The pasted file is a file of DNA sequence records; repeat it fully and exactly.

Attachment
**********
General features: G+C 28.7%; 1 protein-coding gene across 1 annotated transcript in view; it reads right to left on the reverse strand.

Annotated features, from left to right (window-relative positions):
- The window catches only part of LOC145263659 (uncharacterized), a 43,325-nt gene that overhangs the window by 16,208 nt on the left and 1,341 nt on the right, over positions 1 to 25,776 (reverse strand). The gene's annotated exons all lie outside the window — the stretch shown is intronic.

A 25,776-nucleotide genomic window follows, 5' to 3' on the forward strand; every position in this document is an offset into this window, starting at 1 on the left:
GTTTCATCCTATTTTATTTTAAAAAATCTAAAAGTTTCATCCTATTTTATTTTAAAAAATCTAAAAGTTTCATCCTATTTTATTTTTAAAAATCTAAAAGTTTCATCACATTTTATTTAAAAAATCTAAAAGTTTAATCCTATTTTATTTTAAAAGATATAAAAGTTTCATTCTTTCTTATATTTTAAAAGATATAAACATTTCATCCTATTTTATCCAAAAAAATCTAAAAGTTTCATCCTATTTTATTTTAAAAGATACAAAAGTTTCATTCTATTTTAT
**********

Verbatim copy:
General features: G+C 28.7%; 1 protein-coding gene across 1 annotated transcript in view; it reads right to left on the reverse strand.

Annotated features, from left to right (window-relative positions):
- The window catches only part of LOC145263659 (uncharacterized), a 43,325-nt gene that overhangs the window by 16,208 nt on the left and 1,341 nt on the right, over positions 1 to 25,776 (reverse strand). The gene's annotated exons all lie outside the window — the stretch shown is intronic.

A 25,776-nucleotide genomic window follows, 5' to 3' on the forward strand; every position in this document is an offset into this window, starting at 1 on the left:
GTTTCATCCTATTTTATTTTAAAAAATCTAAAAGTTTCATCCTATTTTATTTTAAAAAATCTAAAAGTTTCATCCTATTTTATTTTTAAAAATCTAAAAGTTTCATCACATTTTATTTAAAAAATCTAAAAGTTTAATCCTATTTTATTTTAAAAGATATAAAAGTTTCATTCTTTCTTATATTTTAAAAGATATAAACATTTCATCCTATTTTATCCAAAAAAATCTAAAAGTTTCATCCTATTTTATTTTAAAAGATACAAAAGTTTCATTCTATTTTAT